So, yes, I’m selective in which projects I’ll undertake.
And, no, there’s no good way of knowing if I’ll take on a project or what kind of projects I just don’t have a feel for. It just all depends…on “energy”.
I create artwork on a wave of energy that generates itself from the images I get inside my brain when you first introduce me to your project. Something gets set in motion when there’s a nick between the art you want and the artist, me. Then the work flows, and what gets created is something inspired and (definitely) unique.
Now, you won’t always like what I create on the first wave. Maybe not even on the second. But, usually, something gets sparked in the process that really suits your needs. Ultimately, if you don’t like something, that’s not a problem. I just tuck it away into my archives for use at some other time. Mostly, though, what I create on that generated wave of energy is so appropriate and project significant to you immediately give me the thumbs up to finalize the work.
That’s been my experience in doing custom work.
Prices for Custom Graphic Art
Until this year, I often did custom work “on spec”, that is, artwork for which you paid only if the work was to be used. As I’ve gotten busier and busier, I’ve tried to maintain that policy. But, now, I’ve hit a wall. I’ve run out of time, the most precious commodity in my life, so I’m sorry to say that I am no longer able to contribute time to a project without being compensated. There are just too many other projects waiting in the wings to be able to have that luxury. So, once I give you a quote or estimate on the cost, if you decide to engage my service, I will require some money down, non-refundable, in order to commence work. This payment is for the time I devote to your project, including correspondence. Remember, just you are compensated for your work (or should be) at a fair and reasonable rate, I also expect to be justly compensated for mine.
My prices for custom artwork depend on the project and start at $30 for small, simple projects. Costs for my custom projects range in average around $300 to $1500. However, the more time-consuming and intensive the work, the more the artwork will cost. Some projects can and will cost you into the thousands if engaging a photographer and, perhaps, one or more models, is necessary. (Engaging and paying the photographer and/or models is your responsibility.)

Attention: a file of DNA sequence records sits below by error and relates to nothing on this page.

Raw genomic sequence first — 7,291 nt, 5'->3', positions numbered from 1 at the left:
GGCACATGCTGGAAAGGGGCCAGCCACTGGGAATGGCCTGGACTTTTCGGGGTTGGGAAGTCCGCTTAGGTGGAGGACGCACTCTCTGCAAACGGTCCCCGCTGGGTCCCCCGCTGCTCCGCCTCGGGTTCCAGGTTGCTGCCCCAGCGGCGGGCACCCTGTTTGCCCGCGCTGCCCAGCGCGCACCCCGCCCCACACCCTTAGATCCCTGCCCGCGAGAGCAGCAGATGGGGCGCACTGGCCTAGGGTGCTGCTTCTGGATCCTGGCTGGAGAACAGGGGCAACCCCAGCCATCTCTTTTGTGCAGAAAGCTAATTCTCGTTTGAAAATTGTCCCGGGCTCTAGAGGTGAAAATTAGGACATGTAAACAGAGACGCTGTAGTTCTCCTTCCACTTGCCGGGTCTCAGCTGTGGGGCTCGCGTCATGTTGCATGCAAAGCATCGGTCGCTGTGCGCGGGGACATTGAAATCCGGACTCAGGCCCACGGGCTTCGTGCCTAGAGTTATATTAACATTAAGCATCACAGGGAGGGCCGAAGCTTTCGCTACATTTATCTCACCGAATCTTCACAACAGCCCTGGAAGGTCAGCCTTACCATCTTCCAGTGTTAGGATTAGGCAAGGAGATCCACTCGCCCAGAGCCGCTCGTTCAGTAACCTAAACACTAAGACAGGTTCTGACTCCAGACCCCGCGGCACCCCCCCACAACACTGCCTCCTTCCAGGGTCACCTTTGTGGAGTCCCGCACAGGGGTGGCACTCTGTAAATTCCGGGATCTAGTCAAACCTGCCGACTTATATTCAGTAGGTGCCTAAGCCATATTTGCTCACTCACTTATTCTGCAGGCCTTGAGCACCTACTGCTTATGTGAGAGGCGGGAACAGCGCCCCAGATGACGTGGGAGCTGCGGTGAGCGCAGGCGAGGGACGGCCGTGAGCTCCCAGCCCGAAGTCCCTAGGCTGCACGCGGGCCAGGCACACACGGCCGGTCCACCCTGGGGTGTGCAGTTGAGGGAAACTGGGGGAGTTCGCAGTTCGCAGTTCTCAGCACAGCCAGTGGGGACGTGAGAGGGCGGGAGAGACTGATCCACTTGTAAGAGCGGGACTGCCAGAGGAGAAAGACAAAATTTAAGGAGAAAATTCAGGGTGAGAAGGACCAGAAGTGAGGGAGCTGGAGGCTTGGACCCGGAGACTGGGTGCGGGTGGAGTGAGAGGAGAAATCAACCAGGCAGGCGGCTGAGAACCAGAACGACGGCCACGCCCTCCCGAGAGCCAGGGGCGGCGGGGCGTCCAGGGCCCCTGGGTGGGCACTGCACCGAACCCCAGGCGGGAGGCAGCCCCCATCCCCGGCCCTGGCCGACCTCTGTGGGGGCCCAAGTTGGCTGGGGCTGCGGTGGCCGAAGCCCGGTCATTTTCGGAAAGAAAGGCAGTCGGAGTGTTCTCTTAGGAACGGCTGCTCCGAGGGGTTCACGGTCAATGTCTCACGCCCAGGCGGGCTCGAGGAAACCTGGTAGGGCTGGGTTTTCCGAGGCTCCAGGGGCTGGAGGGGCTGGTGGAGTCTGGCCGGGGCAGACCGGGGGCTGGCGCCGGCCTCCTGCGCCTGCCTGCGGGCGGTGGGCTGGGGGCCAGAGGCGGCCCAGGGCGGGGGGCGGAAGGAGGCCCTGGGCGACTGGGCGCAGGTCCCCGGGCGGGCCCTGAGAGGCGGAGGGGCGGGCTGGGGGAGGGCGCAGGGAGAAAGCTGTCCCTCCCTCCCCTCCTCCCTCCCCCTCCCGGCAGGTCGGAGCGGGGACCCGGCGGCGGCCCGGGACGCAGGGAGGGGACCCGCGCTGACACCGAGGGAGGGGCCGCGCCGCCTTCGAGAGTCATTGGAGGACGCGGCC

The process of creating custom graphic art can be arduous for both of us, simply because I can’t see what you are envisioning inside your head. Then there are the numerous changes that we’ll go through once we have a design close to the one you want. This process can take weeks, so, if you are in a hurry, try public domain, stock, or one of the available pre-made art catalogs to see if there is something there which will work for you.
In truth, price all depends on the project, so do ask for an estimate. I usually come in pretty close to what I send as an estimate, sometimes lower, sometimes a bit higher. If I think the project is overrunning the estimate by more than ten percent (10%), I’ll advise you.
I usually respond within 24 hours, business days, unless somebody working on the highway cuts the DSL cable (It happens!), or a family emergency comes up. In that case, usually a nice lady named AmyV will respond to you, but it usually takes her 48 hours, business days, because she only checks my messages and email once a day.
This original of this page was created June 2012 and uploaded on November 1, 2012. This is a mobile compliant recreation of that information. Old page is located here: https://zentao.com/custom-graphic-art.html
This page specifically concerns graphic art illustrations for books and articles heading for publication on paper and in e-format.
If you want me to recreate your artwork, bringing it up to a quality level that will print well, send me a sample of the art.
If you want original artwork and design, you can contact me with a description of what you are looking for, the number and kind of images you need, and, if you can, something that shows the style of work you envision. State whether this is for traditional print, for electronic print, or both. Tell me if this is full color, black and white, grayscale, or limited color. Please include the concept to be illustrated and, if possible, the pertinent paragraphs of text which the image(s) will illustrate. Illustrations start at $15 USD per image.
A word about engaging your own illustrator: Most publishers secure the illustrations they want, done by an illustrator of their choice. Unless you are self-publishing, please check with your publisher before initiating contact with an artist on your own.
If you find out you should provide the illustrations, go ahead and contact me or email me to send me your illustration description(s), number of illustrations, and the related text pertaining to the illustrations. I’ll return you an estimate and, sometimes, a sample illustration so you can make a decision on whether or not you want me to go ahead with the project.
Most illustrations I do are done specifically to the client’s vision, not to mine. In fact, there are only a couple on this page that are actually “original me” images. Botterfly is one, and I quite like him, though he was never used for the project I created him for.